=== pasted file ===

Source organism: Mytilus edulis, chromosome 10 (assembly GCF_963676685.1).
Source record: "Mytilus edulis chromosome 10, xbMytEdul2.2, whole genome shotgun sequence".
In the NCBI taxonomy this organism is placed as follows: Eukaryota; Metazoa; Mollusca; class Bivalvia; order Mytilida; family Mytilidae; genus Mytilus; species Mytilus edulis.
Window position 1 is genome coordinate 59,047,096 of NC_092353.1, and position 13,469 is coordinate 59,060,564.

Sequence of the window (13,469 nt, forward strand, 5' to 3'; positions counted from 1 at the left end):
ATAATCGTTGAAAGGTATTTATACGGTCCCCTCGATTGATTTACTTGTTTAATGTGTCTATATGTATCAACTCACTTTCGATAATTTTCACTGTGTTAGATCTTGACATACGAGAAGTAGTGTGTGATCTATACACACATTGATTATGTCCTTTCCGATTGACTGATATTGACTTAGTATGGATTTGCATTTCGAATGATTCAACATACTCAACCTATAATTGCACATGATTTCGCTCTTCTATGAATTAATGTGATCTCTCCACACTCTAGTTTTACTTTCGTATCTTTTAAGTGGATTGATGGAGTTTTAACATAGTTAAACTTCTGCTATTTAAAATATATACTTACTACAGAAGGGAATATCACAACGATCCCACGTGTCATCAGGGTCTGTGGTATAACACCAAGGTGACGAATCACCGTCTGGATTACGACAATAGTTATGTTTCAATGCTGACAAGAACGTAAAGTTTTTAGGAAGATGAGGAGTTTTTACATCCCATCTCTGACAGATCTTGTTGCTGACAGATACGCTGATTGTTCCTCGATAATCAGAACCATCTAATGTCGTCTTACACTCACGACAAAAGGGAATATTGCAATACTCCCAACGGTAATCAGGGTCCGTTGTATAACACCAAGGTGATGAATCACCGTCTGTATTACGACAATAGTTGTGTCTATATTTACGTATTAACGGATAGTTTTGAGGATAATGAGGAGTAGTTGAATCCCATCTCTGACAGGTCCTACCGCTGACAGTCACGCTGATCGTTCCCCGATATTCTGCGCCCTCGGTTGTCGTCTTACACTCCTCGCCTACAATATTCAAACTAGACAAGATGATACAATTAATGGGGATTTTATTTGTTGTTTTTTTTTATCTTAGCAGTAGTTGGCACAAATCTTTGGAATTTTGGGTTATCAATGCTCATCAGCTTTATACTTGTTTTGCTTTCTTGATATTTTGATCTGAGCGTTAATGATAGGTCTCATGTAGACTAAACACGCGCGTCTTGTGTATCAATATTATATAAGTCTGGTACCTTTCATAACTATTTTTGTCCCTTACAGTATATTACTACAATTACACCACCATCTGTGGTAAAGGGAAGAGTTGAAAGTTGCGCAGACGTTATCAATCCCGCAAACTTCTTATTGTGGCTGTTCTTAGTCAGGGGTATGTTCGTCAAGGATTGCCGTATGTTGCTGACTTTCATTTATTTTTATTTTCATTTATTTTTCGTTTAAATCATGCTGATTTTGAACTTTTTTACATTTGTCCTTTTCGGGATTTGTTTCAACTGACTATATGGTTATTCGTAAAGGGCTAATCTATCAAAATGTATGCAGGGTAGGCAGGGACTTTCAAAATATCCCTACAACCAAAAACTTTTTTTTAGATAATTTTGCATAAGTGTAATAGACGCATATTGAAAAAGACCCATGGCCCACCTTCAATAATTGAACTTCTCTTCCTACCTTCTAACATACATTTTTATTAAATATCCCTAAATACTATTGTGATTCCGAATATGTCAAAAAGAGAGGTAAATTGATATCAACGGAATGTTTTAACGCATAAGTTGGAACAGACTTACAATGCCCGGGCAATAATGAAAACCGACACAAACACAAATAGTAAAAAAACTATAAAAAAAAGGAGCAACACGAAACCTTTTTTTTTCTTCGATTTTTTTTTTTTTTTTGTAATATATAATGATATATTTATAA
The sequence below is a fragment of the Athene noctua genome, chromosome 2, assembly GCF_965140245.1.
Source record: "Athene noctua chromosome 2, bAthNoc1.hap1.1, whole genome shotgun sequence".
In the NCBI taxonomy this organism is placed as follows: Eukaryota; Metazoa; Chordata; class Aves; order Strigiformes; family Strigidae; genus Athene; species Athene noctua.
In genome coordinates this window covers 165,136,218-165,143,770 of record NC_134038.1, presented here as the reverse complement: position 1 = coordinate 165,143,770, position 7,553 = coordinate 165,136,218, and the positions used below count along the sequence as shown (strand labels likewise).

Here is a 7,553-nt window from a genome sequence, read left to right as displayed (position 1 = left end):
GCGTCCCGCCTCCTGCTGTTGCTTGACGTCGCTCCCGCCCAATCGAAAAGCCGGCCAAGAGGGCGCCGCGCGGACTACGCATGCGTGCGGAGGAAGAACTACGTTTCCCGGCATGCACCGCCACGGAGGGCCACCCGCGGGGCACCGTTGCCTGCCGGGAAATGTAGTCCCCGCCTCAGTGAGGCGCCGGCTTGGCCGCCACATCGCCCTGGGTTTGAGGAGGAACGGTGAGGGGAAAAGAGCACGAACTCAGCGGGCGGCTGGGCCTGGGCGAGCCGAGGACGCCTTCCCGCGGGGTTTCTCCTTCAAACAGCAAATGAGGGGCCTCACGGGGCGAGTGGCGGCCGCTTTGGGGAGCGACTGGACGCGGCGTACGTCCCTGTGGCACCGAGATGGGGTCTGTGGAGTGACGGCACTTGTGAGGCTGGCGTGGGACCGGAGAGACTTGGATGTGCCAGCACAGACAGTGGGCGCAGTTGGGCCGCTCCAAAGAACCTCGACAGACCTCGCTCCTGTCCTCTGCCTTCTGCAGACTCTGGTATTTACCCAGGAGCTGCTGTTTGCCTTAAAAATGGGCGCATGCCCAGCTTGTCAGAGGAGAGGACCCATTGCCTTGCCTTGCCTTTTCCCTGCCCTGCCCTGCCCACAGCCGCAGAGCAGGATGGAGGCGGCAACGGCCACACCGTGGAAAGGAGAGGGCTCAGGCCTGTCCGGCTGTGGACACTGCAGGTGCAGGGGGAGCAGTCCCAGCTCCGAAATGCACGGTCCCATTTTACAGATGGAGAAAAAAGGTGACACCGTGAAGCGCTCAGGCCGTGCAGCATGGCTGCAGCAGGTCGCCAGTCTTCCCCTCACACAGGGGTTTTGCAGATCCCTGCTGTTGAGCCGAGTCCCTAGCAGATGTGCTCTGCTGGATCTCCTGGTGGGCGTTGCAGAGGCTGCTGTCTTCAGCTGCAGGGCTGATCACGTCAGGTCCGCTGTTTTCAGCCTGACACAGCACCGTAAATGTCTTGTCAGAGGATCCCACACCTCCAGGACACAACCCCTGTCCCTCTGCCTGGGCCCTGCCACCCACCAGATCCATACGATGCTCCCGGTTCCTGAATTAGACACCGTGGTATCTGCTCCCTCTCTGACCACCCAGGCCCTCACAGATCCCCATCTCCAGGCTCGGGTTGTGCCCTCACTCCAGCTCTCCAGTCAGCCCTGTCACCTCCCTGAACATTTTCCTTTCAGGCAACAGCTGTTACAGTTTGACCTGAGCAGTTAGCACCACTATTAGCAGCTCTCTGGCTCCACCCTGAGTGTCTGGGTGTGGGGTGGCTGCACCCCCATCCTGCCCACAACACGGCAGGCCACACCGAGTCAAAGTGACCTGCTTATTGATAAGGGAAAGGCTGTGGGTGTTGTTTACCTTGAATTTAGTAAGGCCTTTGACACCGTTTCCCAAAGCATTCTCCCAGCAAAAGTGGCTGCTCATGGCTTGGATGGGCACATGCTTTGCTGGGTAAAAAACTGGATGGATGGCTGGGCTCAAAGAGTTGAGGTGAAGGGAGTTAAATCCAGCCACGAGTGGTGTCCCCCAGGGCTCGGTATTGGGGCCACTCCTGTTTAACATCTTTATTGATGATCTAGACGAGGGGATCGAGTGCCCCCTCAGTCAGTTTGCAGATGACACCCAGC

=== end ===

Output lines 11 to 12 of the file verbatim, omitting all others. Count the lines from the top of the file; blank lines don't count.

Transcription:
Here is a 7,553-nt window from a genome sequence, read left to right as displayed (position 1 = left end):
GCGTCCCGCCTCCTGCTGTTGCTTGACGTCGCTCCCGCCCAATCGAAAAGCCGGCCAAGAGGGCGCCGCGCGGACTACGCATGCGTGCGGAGGAAGAACTACGTTTCCCGGCATGCACCGCCACGGAGGGCCACCCGCGGGGCACCGTTGCCTGCCGGGAAATGTAGTCCCCGCCTCAGTGAGGCGCCGGCTTGGCCGCCACATCGCCCTGGGTTTGAGGAGGAACGGTGAGGGGAAAAGAGCACGAACTCAGCGGGCGGCTGGGCCTGGGCGAGCCGAGGACGCCTTCCCGCGGGGTTTCTCCTTCAAACAGCAAATGAGGGGCCTCACGGGGCGAGTGGCGGCCGCTTTGGGGAGCGACTGGACGCGGCGTACGTCCCTGTGGCACCGAGATGGGGTCTGTGGAGTGACGGCACTTGTGAGGCTGGCGTGGGACCGGAGAGACTTGGATGTGCCAGCACAGACAGTGGGCGCAGTTGGGCCGCTCCAAAGAACCTCGACAGACCTCGCTCCTGTCCTCTGCCTTCTGCAGACTCTGGTATTTACCCAGGAGCTGCTGTTTGCCTTAAAAATGGGCGCATGCCCAGCTTGTCAGAGGAGAGGACCCATTGCCTTGCCTTGCCTTTTCCCTGCCCTGCCCTGCCCACAGCCGCAGAGCAGGATGGAGGCGGCAACGGCCACACCGTGGAAAGGAGAGGGCTCAGGCCTGTCCGGCTGTGGACACTGCAGGTGCAGGGGGAGCAGTCCCAGCTCCGAAATGCACGGTCCCATTTTACAGATGGAGAAAAAAGGTGACACCGTGAAGCGCTCAGGCCGTGCAGCATGGCTGCAGCAGGTCGCCAGTCTTCCCCTCACACAGGGGTTTTGCAGATCCCTGCTGTTGAGCCGAGTCCCTAGCAGATGTGCTCTGCTGGATCTCCTGGTGGGCGTTGCAGAGGCTGCTGTCTTCAGCTGCAGGGCTGATCACGTCAGGTCCGCTGTTTTCAGCCTGACACAGCACCGTAAATGTCTTGTCAGAGGATCCCACACCTCCAGGACACAACCCCTGTCCCTCTGCCTGGGCCCTGCCACCCACCAGATCCATACGATGCTCCCGGTTCCTGAATTAGACACCGTGGTATCTGCTCCCTCTCTGACCACCCAGGCCCTCACAGATCCCCATCTCCAGGCTCGGGTTGTGCCCTCACTCCAGCTCTCCAGTCAGCCCTGTCACCTCCCTGAACATTTTCCTTTCAGGCAACAGCTGTTACAGTTTGACCTGAGCAGTTAGCACCACTATTAGCAGCTCTCTGGCTCCACCCTGAGTGTCTGGGTGTGGGGTGGCTGCACCCCCATCCTGCCCACAACACGGCAGGCCACACCGAGTCAAAGTGACCTGCTTATTGATAAGGGAAAGGCTGTGGGTGTTGTTTACCTTGAATTTAGTAAGGCCTTTGACACCGTTTCCCAAAGCATTCTCCCAGCAAAAGTGGCTGCTCATGGCTTGGATGGGCACATGCTTTGCTGGGTAAAAAACTGGATGGATGGCTGGGCTCAAAGAGTTGAGGTGAAGGGAGTTAAATCCAGCCACGAGTGGTGTCCCCCAGGGCTCGGTATTGGGGCCACTCCTGTTTAACATCTTTATTGATGATCTAGACGAGGGGATCGAGTGCCCCCTCAGTCAGTTTGCAGATGACACCCAGC